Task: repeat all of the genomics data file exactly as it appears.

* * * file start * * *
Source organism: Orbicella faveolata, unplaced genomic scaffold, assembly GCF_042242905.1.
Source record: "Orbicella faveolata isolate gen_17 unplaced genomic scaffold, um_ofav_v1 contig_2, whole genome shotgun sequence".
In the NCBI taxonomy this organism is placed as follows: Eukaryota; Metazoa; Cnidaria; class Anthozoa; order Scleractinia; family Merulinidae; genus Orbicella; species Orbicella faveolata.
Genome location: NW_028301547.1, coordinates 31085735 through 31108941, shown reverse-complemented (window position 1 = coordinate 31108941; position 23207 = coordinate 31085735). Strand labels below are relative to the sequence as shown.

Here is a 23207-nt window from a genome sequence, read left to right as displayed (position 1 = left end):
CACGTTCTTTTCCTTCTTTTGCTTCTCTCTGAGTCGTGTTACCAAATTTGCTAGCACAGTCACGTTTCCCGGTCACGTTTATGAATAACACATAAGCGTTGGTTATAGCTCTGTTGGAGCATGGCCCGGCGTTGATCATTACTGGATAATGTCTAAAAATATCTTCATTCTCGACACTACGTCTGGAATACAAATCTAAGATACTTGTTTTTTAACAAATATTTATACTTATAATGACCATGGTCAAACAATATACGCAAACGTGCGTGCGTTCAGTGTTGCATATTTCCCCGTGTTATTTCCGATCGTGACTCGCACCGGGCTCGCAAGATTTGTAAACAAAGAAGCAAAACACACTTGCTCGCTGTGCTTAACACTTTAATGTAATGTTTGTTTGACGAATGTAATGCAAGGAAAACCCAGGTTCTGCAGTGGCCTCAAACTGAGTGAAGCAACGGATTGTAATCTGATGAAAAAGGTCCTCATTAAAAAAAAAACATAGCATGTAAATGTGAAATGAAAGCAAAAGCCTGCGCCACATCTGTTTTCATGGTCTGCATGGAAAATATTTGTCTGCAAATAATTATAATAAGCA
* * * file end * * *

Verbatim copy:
Source organism: Orbicella faveolata, unplaced genomic scaffold, assembly GCF_042242905.1.
Source record: "Orbicella faveolata isolate gen_17 unplaced genomic scaffold, um_ofav_v1 contig_2, whole genome shotgun sequence".
In the NCBI taxonomy this organism is placed as follows: Eukaryota; Metazoa; Cnidaria; class Anthozoa; order Scleractinia; family Merulinidae; genus Orbicella; species Orbicella faveolata.
Genome location: NW_028301547.1, coordinates 31085735 through 31108941, shown reverse-complemented (window position 1 = coordinate 31108941; position 23207 = coordinate 31085735). Strand labels below are relative to the sequence as shown.

Here is a 23207-nt window from a genome sequence, read left to right as displayed (position 1 = left end):
CACGTTCTTTTCCTTCTTTTGCTTCTCTCTGAGTCGTGTTACCAAATTTGCTAGCACAGTCACGTTTCCCGGTCACGTTTATGAATAACACATAAGCGTTGGTTATAGCTCTGTTGGAGCATGGCCCGGCGTTGATCATTACTGGATAATGTCTAAAAATATCTTCATTCTCGACACTACGTCTGGAATACAAATCTAAGATACTTGTTTTTTAACAAATATTTATACTTATAATGACCATGGTCAAACAATATACGCAAACGTGCGTGCGTTCAGTGTTGCATATTTCCCCGTGTTATTTCCGATCGTGACTCGCACCGGGCTCGCAAGATTTGTAAACAAAGAAGCAAAACACACTTGCTCGCTGTGCTTAACACTTTAATGTAATGTTTGTTTGACGAATGTAATGCAAGGAAAACCCAGGTTCTGCAGTGGCCTCAAACTGAGTGAAGCAACGGATTGTAATCTGATGAAAAAGGTCCTCATTAAAAAAAAAACATAGCATGTAAATGTGAAATGAAAGCAAAAGCCTGCGCCACATCTGTTTTCATGGTCTGCATGGAAAATATTTGTCTGCAAATAATTATAATAAGCA